The news that 98 percent Goldman Sachs employees' emailed "muppet" mentions were reference to the recent Jason Segal movie or intra-office name-calling is funny enough without mocking the reporter who brought us such a giggly scoop. Though it turns out we should anyway. Fox Business' Charlie Gasparino actually had to stifle his own laughter as he reported his finding into the results of Goldman Sachs' "muppet hunt," suggesting he might not have taken the assignment all that seriously. But, in fact, it's real news he's reporting—If a bit silly. Unfortunately, the report goes no more in-depth than Gasparino's initial tweet on the subject.

Remember how Goldman Sachs promised to sift through all its email for the word "muppet," after Greg Smith's allegation that workers referred to clients with that put-down in his notorious New York Times op-ed? Nearly three weeks later, Gasparino followed up, finding that all but 2 percent of the mentions of "muppets" referred to the movie, and the rest were employees making fun of each other. So, if you're a Goldman Sachs client, it's a good bet no one called you "muppet" behind your back.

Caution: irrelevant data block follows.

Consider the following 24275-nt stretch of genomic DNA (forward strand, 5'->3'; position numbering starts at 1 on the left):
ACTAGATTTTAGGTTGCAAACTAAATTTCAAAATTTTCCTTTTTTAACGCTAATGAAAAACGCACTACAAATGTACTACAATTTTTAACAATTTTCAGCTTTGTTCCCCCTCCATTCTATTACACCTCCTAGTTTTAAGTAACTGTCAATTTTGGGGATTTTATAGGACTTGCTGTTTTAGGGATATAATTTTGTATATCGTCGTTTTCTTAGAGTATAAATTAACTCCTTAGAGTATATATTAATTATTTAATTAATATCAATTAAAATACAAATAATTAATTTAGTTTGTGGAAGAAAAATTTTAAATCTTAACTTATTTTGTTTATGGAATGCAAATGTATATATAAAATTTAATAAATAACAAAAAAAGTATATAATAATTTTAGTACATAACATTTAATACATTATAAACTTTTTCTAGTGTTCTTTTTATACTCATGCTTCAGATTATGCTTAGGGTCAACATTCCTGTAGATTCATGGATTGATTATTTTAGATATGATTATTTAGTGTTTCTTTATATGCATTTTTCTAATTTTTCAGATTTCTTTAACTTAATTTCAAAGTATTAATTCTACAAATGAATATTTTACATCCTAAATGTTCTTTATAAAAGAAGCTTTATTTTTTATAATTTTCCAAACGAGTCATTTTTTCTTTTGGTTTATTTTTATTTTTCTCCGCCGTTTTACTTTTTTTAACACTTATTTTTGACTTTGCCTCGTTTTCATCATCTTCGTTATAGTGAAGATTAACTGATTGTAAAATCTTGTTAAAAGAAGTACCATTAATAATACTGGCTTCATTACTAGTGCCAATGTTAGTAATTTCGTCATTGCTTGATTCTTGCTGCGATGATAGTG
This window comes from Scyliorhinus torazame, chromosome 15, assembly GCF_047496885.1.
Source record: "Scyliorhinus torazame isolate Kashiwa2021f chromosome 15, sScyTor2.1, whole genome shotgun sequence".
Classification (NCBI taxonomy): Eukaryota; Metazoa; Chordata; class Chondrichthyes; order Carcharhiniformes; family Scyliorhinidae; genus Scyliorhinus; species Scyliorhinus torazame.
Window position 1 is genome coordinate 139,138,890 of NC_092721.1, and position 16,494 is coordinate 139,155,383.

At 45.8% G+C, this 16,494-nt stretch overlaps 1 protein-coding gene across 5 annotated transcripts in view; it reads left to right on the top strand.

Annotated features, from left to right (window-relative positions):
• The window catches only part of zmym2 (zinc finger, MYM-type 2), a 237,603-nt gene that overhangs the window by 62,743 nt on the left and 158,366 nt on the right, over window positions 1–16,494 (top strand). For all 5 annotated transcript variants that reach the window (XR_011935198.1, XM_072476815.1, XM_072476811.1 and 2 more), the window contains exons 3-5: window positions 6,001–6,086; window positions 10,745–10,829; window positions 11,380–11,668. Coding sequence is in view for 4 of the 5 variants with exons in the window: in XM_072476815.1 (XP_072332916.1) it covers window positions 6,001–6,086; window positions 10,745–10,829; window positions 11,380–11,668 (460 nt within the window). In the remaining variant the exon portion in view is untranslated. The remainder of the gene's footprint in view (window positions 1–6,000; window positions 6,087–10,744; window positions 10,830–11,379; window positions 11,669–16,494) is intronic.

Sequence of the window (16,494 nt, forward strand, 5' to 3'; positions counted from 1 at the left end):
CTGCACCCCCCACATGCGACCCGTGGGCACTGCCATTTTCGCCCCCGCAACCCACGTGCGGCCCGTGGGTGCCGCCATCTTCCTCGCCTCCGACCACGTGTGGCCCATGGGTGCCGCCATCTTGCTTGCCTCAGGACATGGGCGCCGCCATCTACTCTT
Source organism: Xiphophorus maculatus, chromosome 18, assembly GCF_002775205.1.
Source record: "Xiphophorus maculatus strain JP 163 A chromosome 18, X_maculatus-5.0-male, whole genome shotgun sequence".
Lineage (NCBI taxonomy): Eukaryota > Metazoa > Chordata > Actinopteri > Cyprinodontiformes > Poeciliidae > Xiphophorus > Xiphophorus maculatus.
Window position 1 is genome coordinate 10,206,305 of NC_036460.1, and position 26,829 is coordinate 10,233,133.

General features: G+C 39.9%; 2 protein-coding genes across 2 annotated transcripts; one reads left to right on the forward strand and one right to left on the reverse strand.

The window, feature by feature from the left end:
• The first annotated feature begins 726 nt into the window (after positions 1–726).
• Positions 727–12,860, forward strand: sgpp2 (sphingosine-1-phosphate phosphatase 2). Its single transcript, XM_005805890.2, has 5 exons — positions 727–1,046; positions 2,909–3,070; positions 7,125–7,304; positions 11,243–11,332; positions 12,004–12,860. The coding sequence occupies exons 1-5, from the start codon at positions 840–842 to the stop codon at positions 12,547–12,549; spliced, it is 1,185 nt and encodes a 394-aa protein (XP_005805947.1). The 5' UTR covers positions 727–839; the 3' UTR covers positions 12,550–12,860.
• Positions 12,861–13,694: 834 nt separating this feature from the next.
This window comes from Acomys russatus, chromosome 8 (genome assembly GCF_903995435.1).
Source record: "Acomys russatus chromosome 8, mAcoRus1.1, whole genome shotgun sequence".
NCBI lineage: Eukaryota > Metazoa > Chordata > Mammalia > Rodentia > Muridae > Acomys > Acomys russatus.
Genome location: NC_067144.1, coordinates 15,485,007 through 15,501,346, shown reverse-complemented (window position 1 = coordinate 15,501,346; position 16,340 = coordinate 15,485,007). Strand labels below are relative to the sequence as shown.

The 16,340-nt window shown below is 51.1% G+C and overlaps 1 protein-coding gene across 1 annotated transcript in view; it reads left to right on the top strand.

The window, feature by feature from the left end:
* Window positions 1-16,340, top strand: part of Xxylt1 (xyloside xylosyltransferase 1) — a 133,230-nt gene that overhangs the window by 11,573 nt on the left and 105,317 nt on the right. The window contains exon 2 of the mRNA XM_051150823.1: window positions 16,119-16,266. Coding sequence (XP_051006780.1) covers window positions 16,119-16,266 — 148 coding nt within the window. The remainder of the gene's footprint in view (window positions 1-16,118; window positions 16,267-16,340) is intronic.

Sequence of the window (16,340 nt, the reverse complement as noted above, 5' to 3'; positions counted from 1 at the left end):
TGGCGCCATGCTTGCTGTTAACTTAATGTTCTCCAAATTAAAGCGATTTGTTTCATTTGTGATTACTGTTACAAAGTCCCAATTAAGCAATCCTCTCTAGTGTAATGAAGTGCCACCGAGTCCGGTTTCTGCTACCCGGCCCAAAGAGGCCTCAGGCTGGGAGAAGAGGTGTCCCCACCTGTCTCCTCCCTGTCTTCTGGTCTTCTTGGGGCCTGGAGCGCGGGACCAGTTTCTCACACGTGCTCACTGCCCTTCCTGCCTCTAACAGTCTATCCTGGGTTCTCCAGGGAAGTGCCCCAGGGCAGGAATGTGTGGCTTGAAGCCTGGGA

Dealbreaker had a good laugh at Gasparino's crusade for the truth about muppet usage, which in fairness was pretty funny as he "breathlessly" tweeted his progress: "While a lesser journalist would have been content to take the source at his or her word, Charles Gasparino is no such journalist. He get kept digging on this one and now, amazingly, has more to add," Dealbreaker's Bess Levin wrote Wednesday. She's clearly being sarcastic, but the first few seconds of Gasparino's report did update viewers on a story they might've forgotten.

Disappointingly, instead of revealing what Goldman Sachs employees said about the Muppet movie or giving hilarious examples of them ripping on each other, Gasparino spent the rest of the segment rehashing Smith's book deal and how he would spend his $1.5 million fee in a Bankok sex club. Sigh. Bring on the Gasparino mocking, after all.